Wednesday, December 28, 2011

Giving Blood

Just prior to leaving Sierra Leone one of the other local NGO's came to the Africa Mercy to hold a blood drive.  Generally we keep our blood handy and warm inside of our bodies in case patients onboard need it.  However, with the hospital on the ship closed as we prepared to sail there was really no reason not to leave some of our blood in country for others who may need it.

Dara post drainage.

Who doesn't love a cooler full of blood bags?
 Dara and I both gave (thankfully there is no photographic evidence of my contribution) and we pray that our blood, along with the blood given by many more crew, will put a dent in the huge needs still faced in Sierra Leone.

Chronologically Challenged

Don't you hate it when people blog out of chronological order?  Like when they are in Ghana and just celebrated Christmas and then post about their last days in Sierra Leone. 

So...about Sierra Leone.  We spent our last evening there on the dock as shore leave had been cancelled and we couldn't go any further than that.  As much as we were looking forward to the sail, it was a nice opportunity to 'stretch our legs' for the last time prior to sailing for 5 days. 

One of the huge advantages to living on this ship and spending a lot of time in West African culture is that our kids have begun to adopt the seemingly innate African resourcefulness and ingenuity.  This time it resulted in some stick ball - hitting rocks with chunks of wood found on the dock into the water.  Good times.

Malachi just crushed one into the depths.

Some crew and locals bumping the volleyball around for the last time on the dock.

Xavier having a go with his little stick.

Some of the Galley crew took advantage of thier dinner break to watch the
 sunset before going back to do dishes and post dinner cleanup.

The Africa Mercy at sunset the evening prior to departure.

Saturday, December 24, 2011

The Unwrapped Gift

Christmas is tomorrow.  We've got some presents for the kids under our three foot tall fake tree in the cabin.  As I look at those presents and reflect on my previous post and the promise to post some statistics, I'm struck by how meaningful a gift we've given so many in Sierrra Leone over the past 10 months.  A gift that you can't wrap, put a ribbon around, or a bow on top of.  Like the gift of sight.  Or the gift of not being shunned by your community because of a grotesque facial tumor.  Or the gift of being able to walk.  Or the gift of being able to eat your Christmas meal without intense pain caused by rotted teeth.  Or the gift of professional training so that when the big white hospital ship leaves you will be empowered to continue to bring hope and healing to your country.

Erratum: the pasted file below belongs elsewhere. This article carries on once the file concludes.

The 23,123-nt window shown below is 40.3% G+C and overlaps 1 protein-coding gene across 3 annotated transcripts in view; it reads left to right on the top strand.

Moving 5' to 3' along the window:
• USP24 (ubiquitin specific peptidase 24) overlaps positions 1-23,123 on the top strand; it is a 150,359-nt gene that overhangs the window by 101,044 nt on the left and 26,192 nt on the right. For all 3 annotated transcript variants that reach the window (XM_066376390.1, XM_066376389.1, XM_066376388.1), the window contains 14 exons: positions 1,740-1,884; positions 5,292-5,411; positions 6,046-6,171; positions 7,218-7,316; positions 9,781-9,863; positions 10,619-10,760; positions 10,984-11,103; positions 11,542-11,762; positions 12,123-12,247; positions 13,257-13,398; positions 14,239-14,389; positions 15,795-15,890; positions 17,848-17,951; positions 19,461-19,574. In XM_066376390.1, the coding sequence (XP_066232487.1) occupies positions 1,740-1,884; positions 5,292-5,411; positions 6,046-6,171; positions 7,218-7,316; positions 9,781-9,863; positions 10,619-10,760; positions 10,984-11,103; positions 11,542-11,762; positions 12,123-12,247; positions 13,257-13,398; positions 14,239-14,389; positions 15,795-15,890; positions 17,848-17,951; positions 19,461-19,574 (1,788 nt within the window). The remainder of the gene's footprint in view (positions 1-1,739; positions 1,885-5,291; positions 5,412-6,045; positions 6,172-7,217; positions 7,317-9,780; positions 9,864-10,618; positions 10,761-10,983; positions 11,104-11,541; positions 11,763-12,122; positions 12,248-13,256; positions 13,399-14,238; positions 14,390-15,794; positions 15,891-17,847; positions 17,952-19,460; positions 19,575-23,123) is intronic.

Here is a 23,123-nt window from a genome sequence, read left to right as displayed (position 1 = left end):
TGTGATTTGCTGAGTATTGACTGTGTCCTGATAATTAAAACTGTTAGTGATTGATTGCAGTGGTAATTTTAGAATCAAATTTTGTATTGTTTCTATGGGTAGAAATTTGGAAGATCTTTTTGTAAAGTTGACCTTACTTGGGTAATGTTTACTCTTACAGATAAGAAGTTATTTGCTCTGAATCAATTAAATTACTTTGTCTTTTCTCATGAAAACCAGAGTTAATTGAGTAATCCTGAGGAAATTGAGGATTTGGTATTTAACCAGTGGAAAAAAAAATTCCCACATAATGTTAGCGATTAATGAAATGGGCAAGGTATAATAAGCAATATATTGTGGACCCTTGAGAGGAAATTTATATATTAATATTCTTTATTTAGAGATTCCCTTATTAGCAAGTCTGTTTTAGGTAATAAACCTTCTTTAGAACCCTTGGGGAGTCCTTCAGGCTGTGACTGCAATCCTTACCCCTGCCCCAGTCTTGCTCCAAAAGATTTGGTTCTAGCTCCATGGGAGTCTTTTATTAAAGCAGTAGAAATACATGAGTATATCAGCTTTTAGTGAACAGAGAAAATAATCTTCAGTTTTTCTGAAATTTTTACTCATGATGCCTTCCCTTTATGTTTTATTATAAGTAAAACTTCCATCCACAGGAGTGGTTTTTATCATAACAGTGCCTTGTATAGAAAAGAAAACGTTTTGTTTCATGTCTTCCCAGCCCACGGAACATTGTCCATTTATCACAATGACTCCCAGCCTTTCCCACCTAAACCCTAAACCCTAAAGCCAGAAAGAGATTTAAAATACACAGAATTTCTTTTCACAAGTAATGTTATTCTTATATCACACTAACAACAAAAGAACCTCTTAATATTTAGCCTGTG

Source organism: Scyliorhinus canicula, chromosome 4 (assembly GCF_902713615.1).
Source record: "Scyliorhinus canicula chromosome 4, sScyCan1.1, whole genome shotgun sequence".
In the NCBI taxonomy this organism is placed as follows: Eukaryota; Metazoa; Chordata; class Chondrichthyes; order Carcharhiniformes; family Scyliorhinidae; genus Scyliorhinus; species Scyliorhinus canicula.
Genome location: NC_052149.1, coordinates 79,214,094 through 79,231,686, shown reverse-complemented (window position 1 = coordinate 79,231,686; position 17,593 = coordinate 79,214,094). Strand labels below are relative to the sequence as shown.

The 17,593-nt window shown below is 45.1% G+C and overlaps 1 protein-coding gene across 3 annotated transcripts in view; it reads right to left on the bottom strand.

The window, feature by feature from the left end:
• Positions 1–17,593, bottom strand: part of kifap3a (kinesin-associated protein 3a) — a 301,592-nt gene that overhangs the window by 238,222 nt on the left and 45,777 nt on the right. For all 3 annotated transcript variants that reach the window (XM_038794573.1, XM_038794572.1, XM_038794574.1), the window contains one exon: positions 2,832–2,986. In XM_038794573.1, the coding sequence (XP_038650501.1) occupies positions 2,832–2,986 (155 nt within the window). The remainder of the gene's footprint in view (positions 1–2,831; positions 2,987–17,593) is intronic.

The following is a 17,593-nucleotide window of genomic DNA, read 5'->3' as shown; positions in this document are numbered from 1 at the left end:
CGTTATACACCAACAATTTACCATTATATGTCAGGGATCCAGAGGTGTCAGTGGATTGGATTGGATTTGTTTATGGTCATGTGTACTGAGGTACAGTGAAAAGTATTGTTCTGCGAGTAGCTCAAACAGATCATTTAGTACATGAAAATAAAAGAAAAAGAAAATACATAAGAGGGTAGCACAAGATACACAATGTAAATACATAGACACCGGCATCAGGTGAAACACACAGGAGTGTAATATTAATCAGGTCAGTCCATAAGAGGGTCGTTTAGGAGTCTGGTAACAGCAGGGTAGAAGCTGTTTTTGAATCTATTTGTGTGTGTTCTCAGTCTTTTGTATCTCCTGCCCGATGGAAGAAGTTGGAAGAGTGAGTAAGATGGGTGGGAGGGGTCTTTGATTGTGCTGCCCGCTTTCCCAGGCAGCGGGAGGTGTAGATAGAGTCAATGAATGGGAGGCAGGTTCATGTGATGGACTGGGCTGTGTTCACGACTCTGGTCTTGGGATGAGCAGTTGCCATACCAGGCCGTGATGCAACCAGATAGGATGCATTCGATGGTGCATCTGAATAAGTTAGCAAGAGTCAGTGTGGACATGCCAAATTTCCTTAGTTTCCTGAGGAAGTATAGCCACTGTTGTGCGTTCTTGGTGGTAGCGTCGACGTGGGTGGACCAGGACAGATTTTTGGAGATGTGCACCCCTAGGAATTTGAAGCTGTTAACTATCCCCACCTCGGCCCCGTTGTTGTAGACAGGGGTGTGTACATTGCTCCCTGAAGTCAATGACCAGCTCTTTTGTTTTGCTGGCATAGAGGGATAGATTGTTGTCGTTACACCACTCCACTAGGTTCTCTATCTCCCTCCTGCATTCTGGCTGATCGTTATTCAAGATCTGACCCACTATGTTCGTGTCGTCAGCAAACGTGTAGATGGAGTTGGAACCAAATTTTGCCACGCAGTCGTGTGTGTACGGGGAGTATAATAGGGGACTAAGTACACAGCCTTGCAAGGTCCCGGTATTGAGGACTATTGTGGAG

Again, we don't do what we do because of the numbers but both for accountabiliy and because it's encouraging to be able to get a quick visualization of some of the impact that we've had here are some of our end of field service statistics:

Total Eye Surgeries - 1,384
Local Eye Professionals Trained - 23
Maxillofacial Surgeries - 516
Cleft Lip and Palate Repairs - 111
Mentor Sierra Leone Dental Officer - 1
Plastic Reconstructive Surgeries - 159
General Surgeries - 728
Physical and Occupational Therapy Services - 2,282
Dental Care of Tooth Decay and Infections - 34,251 procedures
Training of Locals in Dental Assisting/Sterilizing and Teaching Oral Hygiene - 9
Local Dental Student Practicum - 1
Orthopedic Surgeries - 185
Ponseti Casting (non-surgical correction for club feet) - 105
Train/Mentor West African Medical Personnel in Orthopedic OR - 3
Train/Mentor West African Medical Personnel in Ponseti Casting - 40

The above numbers are just a sampling of our statistics.  There are further statistics for each field above as well as for palliative care, mental health, church leaders conferences, food for life agriculture program, an anasthesia conference, midwife conference, sterilization training, and more.  Also, that only covers the range of things done by the Programs staff.  There remains a host of statistics (some not tracked) of services provided by the Operations (or support) staff that make the Programmatic outcomes a possibility.  Stats like number of toilets cleaned, square meters of floors swept and mopped, miles of railings wiped, number of meals prepared, number of Land Rovers washed and serviced, square meters of deck chipped and painted, number of light bulbs changed, number of functions hosted and served, hours of classes taught or attended, the total tonnage of produce and goods moved (much of it by hand), and the list could go on and on.